2: Randy Savage
Sometimes to portray crazy on tv, you have to be a little crazy. Savage was definitely a little bit crazy. But my god, he was great, too. He had that “it” factor that made you feel like everything he was saying was real and important even though you knew wrestling was fake. He has one of the greatest matches in Wrestlemania history in his back pocket, and even after Vince McMahon thought he was done as a wrestler in the early 90’s, he was able to go have a great run in WCW for another 7 years.
Greatest Match/Feud: Savage/Steamboat at Wrestlemania 3. Savage/Jake Roberts on Saturday Night Main Event when he got bit by the snake. Savage vs. Ultimate Warrior at Wrestlemania 7.
1: Ric Flair
Probably the greatest to ever do it. He was the basis for what wrestling, and in many ways, hip hop culture would become in the ensuing decades. Flair was the complete wrestler. He was a great heel and a better ambassador for wrestling. He could talk on a mic as well as anyone who ever did. Plus, he could really go in the ring. He had classic matches with so many wrestlers on this list, that it’s obvious why he is the anchor. Number one with a bullet. Ric F’ing Flair.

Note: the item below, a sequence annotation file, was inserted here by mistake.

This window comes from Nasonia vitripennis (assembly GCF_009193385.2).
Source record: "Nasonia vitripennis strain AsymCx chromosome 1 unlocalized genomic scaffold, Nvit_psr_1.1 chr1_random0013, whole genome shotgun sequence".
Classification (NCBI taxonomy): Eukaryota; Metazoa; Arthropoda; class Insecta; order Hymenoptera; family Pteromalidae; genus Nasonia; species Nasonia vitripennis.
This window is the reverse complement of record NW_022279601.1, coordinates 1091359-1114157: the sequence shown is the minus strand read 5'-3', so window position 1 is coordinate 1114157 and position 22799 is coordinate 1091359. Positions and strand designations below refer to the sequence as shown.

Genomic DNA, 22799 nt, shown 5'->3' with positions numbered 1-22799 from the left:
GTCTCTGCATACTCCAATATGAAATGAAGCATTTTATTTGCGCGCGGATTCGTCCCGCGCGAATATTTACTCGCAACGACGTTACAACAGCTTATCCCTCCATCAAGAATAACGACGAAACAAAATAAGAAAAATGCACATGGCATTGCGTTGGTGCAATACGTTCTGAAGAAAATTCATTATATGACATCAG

Greatest Match/Feud: Take your pick. Flair/Steamboat is the greatest rivalry of all time. Flair/Dusty is in the pantheon. His retirement match against Shawn Michaels at Wrestlemania. Winning the Royal Rumble in 1992. His king making performance with Sting at Clash of the Champions in 1989. If you want a deep cut, take a look below at the promo he cuts on the final Monday Nitro. That came from a very real place. 10 years before CM Punk did the Pipe bomb, this was the foundation for what 4th wall breaking promos could be.